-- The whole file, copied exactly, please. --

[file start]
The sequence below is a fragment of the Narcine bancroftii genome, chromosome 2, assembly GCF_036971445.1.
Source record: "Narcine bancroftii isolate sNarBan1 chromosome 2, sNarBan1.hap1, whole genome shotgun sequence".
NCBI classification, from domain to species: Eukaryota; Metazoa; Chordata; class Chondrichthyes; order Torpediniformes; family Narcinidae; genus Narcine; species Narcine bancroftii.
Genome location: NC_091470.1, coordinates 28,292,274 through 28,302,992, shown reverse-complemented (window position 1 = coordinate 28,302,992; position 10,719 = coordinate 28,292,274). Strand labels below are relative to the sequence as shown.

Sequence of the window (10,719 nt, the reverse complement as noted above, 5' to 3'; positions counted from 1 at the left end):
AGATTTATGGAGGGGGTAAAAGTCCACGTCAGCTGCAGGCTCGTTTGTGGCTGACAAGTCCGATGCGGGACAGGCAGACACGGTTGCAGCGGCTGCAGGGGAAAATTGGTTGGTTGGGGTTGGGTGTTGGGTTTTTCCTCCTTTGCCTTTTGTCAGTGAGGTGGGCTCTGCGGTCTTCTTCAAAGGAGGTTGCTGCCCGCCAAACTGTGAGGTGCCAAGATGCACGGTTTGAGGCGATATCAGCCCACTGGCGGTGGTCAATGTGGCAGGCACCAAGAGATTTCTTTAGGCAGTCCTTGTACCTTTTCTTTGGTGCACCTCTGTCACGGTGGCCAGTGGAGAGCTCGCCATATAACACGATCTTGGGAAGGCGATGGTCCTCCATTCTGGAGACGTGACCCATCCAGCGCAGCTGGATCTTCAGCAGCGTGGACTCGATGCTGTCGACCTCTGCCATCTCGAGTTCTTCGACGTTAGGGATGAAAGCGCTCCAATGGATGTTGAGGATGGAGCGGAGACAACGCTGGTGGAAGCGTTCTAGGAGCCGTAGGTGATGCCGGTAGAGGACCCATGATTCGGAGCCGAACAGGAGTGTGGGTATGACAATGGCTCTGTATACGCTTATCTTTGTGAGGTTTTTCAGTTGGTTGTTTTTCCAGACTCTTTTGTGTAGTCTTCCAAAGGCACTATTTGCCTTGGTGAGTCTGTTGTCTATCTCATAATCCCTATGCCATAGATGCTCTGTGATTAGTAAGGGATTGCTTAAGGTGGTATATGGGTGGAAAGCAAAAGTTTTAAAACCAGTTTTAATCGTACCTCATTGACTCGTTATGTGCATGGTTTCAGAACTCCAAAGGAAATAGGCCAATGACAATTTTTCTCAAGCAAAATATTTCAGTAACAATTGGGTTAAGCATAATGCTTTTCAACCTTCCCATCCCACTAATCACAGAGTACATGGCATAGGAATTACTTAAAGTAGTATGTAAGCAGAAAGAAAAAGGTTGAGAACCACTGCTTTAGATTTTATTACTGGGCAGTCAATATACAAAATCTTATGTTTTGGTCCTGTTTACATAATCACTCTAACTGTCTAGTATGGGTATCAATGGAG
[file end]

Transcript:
The sequence below is a fragment of the Narcine bancroftii genome, chromosome 2, assembly GCF_036971445.1.
Source record: "Narcine bancroftii isolate sNarBan1 chromosome 2, sNarBan1.hap1, whole genome shotgun sequence".
NCBI classification, from domain to species: Eukaryota; Metazoa; Chordata; class Chondrichthyes; order Torpediniformes; family Narcinidae; genus Narcine; species Narcine bancroftii.
Genome location: NC_091470.1, coordinates 28,292,274 through 28,302,992, shown reverse-complemented (window position 1 = coordinate 28,302,992; position 10,719 = coordinate 28,292,274). Strand labels below are relative to the sequence as shown.

Sequence of the window (10,719 nt, the reverse complement as noted above, 5' to 3'; positions counted from 1 at the left end):
AGATTTATGGAGGGGGTAAAAGTCCACGTCAGCTGCAGGCTCGTTTGTGGCTGACAAGTCCGATGCGGGACAGGCAGACACGGTTGCAGCGGCTGCAGGGGAAAATTGGTTGGTTGGGGTTGGGTGTTGGGTTTTTCCTCCTTTGCCTTTTGTCAGTGAGGTGGGCTCTGCGGTCTTCTTCAAAGGAGGTTGCTGCCCGCCAAACTGTGAGGTGCCAAGATGCACGGTTTGAGGCGATATCAGCCCACTGGCGGTGGTCAATGTGGCAGGCACCAAGAGATTTCTTTAGGCAGTCCTTGTACCTTTTCTTTGGTGCACCTCTGTCACGGTGGCCAGTGGAGAGCTCGCCATATAACACGATCTTGGGAAGGCGATGGTCCTCCATTCTGGAGACGTGACCCATCCAGCGCAGCTGGATCTTCAGCAGCGTGGACTCGATGCTGTCGACCTCTGCCATCTCGAGTTCTTCGACGTTAGGGATGAAAGCGCTCCAATGGATGTTGAGGATGGAGCGGAGACAACGCTGGTGGAAGCGTTCTAGGAGCCGTAGGTGATGCCGGTAGAGGACCCATGATTCGGAGCCGAACAGGAGTGTGGGTATGACAATGGCTCTGTATACGCTTATCTTTGTGAGGTTTTTCAGTTGGTTGTTTTTCCAGACTCTTTTGTGTAGTCTTCCAAAGGCACTATTTGCCTTGGTGAGTCTGTTGTCTATCTCATAATCCCTATGCCATAGATGCTCTGTGATTAGTAAGGGATTGCTTAAGGTGGTATATGGGTGGAAAGCAAAAGTTTTAAAACCAGTTTTAATCGTACCTCATTGACTCGTTATGTGCATGGTTTCAGAACTCCAAAGGAAATAGGCCAATGACAATTTTTCTCAAGCAAAATATTTCAGTAACAATTGGGTTAAGCATAATGCTTTTCAACCTTCCCATCCCACTAATCACAGAGTACATGGCATAGGAATTACTTAAAGTAGTATGTAAGCAGAAAGAAAAAGGTTGAGAACCACTGCTTTAGATTTTATTACTGGGCAGTCAATATACAAAATCTTATGTTTTGGTCCTGTTTACATAATCACTCTAACTGTCTAGTATGGGTATCAATGGAG